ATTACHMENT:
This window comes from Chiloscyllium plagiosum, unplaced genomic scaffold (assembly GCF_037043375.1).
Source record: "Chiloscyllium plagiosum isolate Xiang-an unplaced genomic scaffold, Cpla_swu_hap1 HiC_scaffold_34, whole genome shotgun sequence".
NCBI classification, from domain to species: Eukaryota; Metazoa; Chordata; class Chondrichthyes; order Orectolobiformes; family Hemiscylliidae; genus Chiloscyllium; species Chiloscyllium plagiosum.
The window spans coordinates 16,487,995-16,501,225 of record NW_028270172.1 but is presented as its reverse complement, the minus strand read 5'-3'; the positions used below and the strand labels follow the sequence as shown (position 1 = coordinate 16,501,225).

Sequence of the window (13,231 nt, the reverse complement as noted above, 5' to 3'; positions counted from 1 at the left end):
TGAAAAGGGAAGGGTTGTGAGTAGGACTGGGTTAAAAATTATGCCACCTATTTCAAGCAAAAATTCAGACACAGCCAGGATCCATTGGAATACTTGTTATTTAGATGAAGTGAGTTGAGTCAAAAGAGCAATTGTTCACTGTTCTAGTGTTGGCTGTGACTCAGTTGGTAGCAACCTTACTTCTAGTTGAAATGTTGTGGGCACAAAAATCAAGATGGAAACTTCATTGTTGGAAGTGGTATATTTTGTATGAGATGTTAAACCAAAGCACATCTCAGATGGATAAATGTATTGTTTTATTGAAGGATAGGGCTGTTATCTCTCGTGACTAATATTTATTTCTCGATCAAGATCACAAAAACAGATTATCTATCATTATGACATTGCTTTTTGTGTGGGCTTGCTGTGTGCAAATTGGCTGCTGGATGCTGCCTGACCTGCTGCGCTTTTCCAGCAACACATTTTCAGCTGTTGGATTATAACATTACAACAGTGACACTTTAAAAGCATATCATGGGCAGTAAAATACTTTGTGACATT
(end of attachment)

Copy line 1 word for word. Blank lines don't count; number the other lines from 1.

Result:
This window comes from Chiloscyllium plagiosum, unplaced genomic scaffold (assembly GCF_037043375.1).